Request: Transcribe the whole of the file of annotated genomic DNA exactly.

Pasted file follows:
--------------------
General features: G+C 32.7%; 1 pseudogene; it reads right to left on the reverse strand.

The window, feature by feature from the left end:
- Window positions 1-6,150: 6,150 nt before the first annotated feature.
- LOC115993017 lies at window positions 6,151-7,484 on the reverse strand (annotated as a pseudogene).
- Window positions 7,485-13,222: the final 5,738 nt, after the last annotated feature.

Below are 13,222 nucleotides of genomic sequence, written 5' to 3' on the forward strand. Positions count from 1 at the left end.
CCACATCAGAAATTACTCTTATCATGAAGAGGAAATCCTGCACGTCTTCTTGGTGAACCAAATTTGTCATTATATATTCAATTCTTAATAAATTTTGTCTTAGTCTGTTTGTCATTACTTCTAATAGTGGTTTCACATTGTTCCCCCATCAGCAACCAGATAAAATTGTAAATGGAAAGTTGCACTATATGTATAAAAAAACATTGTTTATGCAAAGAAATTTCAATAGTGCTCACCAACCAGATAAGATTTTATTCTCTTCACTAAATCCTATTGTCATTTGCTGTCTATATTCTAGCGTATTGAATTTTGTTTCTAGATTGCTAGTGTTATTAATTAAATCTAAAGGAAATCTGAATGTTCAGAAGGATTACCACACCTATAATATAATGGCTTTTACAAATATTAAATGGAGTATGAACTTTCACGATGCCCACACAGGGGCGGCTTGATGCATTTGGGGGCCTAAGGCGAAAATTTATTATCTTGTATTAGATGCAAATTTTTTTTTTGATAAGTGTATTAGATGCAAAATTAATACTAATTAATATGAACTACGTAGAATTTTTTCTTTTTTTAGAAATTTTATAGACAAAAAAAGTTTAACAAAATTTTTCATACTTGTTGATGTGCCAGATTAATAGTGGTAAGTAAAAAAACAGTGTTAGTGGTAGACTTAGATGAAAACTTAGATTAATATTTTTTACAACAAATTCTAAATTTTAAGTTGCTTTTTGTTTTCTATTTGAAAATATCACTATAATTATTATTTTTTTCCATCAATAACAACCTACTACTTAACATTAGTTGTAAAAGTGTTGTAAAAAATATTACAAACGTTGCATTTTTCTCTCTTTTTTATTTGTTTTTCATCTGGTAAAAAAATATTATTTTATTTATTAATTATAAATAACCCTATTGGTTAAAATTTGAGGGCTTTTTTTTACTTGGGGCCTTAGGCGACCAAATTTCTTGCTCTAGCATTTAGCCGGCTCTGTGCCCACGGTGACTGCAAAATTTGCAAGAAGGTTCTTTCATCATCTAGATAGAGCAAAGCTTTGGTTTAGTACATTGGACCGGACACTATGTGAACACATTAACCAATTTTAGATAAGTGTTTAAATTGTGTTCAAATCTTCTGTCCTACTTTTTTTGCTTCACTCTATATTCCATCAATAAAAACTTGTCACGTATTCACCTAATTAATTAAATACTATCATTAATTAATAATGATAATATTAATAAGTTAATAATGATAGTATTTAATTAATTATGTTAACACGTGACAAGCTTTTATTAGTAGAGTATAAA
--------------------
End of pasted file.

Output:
General features: G+C 32.7%; 1 pseudogene; it reads right to left on the reverse strand.

The window, feature by feature from the left end:
- Window positions 1-6,150: 6,150 nt before the first annotated feature.
- LOC115993017 lies at window positions 6,151-7,484 on the reverse strand (annotated as a pseudogene).
- Window positions 7,485-13,222: the final 5,738 nt, after the last annotated feature.

Below are 13,222 nucleotides of genomic sequence, written 5' to 3' on the forward strand. Positions count from 1 at the left end.
CCACATCAGAAATTACTCTTATCATGAAGAGGAAATCCTGCACGTCTTCTTGGTGAACCAAATTTGTCATTATATATTCAATTCTTAATAAATTTTGTCTTAGTCTGTTTGTCATTACTTCTAATAGTGGTTTCACATTGTTCCCCCATCAGCAACCAGATAAAATTGTAAATGGAAAGTTGCACTATATGTATAAAAAAACATTGTTTATGCAAAGAAATTTCAATAGTGCTCACCAACCAGATAAGATTTTATTCTCTTCACTAAATCCTATTGTCATTTGCTGTCTATATTCTAGCGTATTGAATTTTGTTTCTAGATTGCTAGTGTTATTAATTAAATCTAAAGGAAATCTGAATGTTCAGAAGGATTACCACACCTATAATATAATGGCTTTTACAAATATTAAATGGAGTATGAACTTTCACGATGCCCACACAGGGGCGGCTTGATGCATTTGGGGGCCTAAGGCGAAAATTTATTATCTTGTATTAGATGCAAATTTTTTTTTTGATAAGTGTATTAGATGCAAAATTAATACTAATTAATATGAACTACGTAGAATTTTTTCTTTTTTTAGAAATTTTATAGACAAAAAAAGTTTAACAAAATTTTTCATACTTGTTGATGTGCCAGATTAATAGTGGTAAGTAAAAAAACAGTGTTAGTGGTAGACTTAGATGAAAACTTAGATTAATATTTTTTACAACAAATTCTAAATTTTAAGTTGCTTTTTGTTTTCTATTTGAAAATATCACTATAATTATTATTTTTTTCCATCAATAACAACCTACTACTTAACATTAGTTGTAAAAGTGTTGTAAAAAATATTACAAACGTTGCATTTTTCTCTCTTTTTTATTTGTTTTTCATCTGGTAAAAAAATATTATTTTATTTATTAATTATAAATAACCCTATTGGTTAAAATTTGAGGGCTTTTTTTTACTTGGGGCCTTAGGCGACCAAATTTCTTGCTCTAGCATTTAGCCGGCTCTGTGCCCACGGTGACTGCAAAATTTGCAAGAAGGTTCTTTCATCATCTAGATAGAGCAAAGCTTTGGTTTAGTACATTGGACCGGACACTATGTGAACACATTAACCAATTTTAGATAAGTGTTTAAATTGTGTTCAAATCTTCTGTCCTACTTTTTTTGCTTCACTCTATATTCCATCAATAAAAACTTGTCACGTATTCACCTAATTAATTAAATACTATCATTAATTAATAATGATAATATTAATAAGTTAATAATGATAGTATTTAATTAATTATGTTAACACGTGACAAGCTTTTATTAGTAGAGTATAAA